I hate starting an article as a killjoy – especially when it comes to anything floral – but for this food and drink edition of Main Street Magazine before I get on to the waxing lyrical bit of how to incorporate flowers into your dining beyond those gracing the table top, a few words of warning.

Probably best to start with the fact that not every flower is your friend when it comes to food. While many flowers can add subtle flavor and beauty to food – lavender, rose, violet, lilac, elderflower and magnolia – there are others – sweet peas, foxgloves and monkshood – whose presence on the plate can lead to consequences from mild digestive disturbance to death! So, before you get excited and jump into hunter-gatherer mode, exercise some caution and please double-double-check with Dr. Google before you start picking.

Hold up. Have a think.

When you think of flowers and food, what is first image that pops into your mind? Maybe a romantic or picture-perfect summer dessert, celebratory cupcakes, or even your wedding cake topped and decorated with delicate flower petals? A final flourish depicting love, nature, and beauty? Well, hold up there Romeo, and have a think where those flowers might have come from. Your organic garden or the supermarket? In which case – and especially if they consist of something completely unseasonal say, red roses in the Northern Hemisphere on February 14 – they’ve most likely been commercially grown and doused in chemicals and preservatives to sustain them through their hellish transfer from South American hothouse via planes, trains, and automobiles before adorning your culinary offering. You probably weren’t looking for a literal reenactment of Shakespeare’s greatest love tragedy with that cupcake were you? So please, just as with the actual menu ingredients themselves, stop and think about the provenance of your decorative flourish and any unwelcome add-ons they might unwittingly be adding to the party.


Those fairly crucial caveats aside, I know I’m biased, but I think there are few adornments more magical that will elevate your dishes and baked offerings than flowers. But it’s not just for adornment that we should be looking towards our flower gardens. This year’s Chelsea Flower Show, an annual event held in the heart of London at the end of May of such mind-blowing horticultural magnitude, beauty, and inspiration that it’s the gardener’s equivalent of Mecca – all of us should visit it at least once in our lives – was awash with what are fast becoming referred to as edimentals. These are ornamental plants grown as much for their beauty in the garden as for their use in the kitchen. Like fashion starting on the haute couture catwalks and ending up on the High Street, whatever trend is at Chelsea this year will soon be coming to a garden near you.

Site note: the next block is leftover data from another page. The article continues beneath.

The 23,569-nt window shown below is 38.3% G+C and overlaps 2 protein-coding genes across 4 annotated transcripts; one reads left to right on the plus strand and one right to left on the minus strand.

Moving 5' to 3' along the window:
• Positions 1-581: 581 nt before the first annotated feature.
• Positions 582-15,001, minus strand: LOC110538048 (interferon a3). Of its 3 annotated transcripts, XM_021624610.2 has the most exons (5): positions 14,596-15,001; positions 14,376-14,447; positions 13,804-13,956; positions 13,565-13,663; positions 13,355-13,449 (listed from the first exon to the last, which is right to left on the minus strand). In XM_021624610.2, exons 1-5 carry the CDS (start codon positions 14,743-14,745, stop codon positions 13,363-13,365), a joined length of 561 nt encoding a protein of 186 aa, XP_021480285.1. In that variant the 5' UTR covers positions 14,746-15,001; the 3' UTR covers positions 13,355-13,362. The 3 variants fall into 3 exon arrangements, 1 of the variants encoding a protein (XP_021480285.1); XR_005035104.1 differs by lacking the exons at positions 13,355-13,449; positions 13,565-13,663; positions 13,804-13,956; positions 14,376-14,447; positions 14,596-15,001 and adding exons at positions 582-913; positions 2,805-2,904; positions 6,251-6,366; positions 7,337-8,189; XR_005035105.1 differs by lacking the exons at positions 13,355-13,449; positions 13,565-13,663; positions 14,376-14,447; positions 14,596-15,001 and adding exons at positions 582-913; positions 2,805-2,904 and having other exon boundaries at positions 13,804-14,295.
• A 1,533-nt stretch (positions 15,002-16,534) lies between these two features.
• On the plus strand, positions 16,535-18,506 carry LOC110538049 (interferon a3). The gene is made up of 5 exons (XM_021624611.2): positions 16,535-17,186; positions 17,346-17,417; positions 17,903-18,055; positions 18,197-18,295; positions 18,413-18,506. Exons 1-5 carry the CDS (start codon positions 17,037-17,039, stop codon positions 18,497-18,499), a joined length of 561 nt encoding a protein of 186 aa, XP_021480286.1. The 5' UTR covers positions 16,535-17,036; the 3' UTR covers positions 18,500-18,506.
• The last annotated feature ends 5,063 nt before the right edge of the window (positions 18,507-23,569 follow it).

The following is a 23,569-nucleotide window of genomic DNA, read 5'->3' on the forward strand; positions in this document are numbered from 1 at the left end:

Herb it up

Herbs are the obvious place to start. Don’t just grow these for their leaves but for their flowers too. Chives (mine are out of control, but their blossoms, as I write this, are so beautiful scattered atop just about every savory dish and added to flower arrangements that I’ve let them spread with abandon far beyond their pot), rosemary, borage, nigella, dill, and various types of mint (never let these go beyond their pot, and never plant them in a pot or you will rue that day as it takes over your whole garden!) all have the most beautiful flowers, which can be used interchangeably between saucepan and vase.

Lurk and think ahead

Lurk a little longer in the vegetable plot, and there are a couple of friends whose extra benefits can easily get overlooked when it comes to both eating and arranging. The flowers of zucchini plants, scarlet runner beans, and nasturtiums are all delicious – and in the case of the latter, just about the easiest and most joyful plants to grow. 

Likewise, on the food-to-flower side, if you are lucky and patient enough to have a productive asparagus bed (it takes three years between planting and your first harvest), once you’ve eaten more spears than you ever thought possible and then some, letting this go to seed will give you what has become my most wonderful source of green vase foliage come fall. And while on the subject of edible fall flower arrangements, you heard it here first: trailing cherry tomatoes are fast becoming the hottest ingredient in table top décor.

The bouncer

Out in the wider garden, beyond the more obvious aforementioned ‘sweet’ flowers, there are some truly heroic garden flowers on the savory side which a) look good b) attract a host of beneficial pollinators, and c) can act as bouncers to other plants by repelling not-so-welcome insect predators via companion planting. These include monarda (or as it’s colloquially known for good reason, bee balm), marigolds, and calendula. The flowers of these can all be used in salad, and as garnishes, both for flavor and for a decorative flourish.

So, how much are we loving the idea of these double-duty Edimentals? I’d encourage any gardener/cook to add them to their horticultural repertoire but especially for those with limited growing space, these are a win-win. 

Planting a lilac shrub or magnolia tree may not be possible for everyone, but a pot or window box of multi-tasking lavender, billowing nasturtiums, or the sweetest violas or pansies can fit in the smallest of spaces. And even if you don’t cook, the latter can be frozen as the word’s prettiest ice cube and enjoyed in a summer drink! •

Pom Shillingford is an obsessive gardener originally from England and now based in Salisbury, CT. She offers seasonal cut flowers through English Garden Grown. Find her on Instagram @english_garden_grown.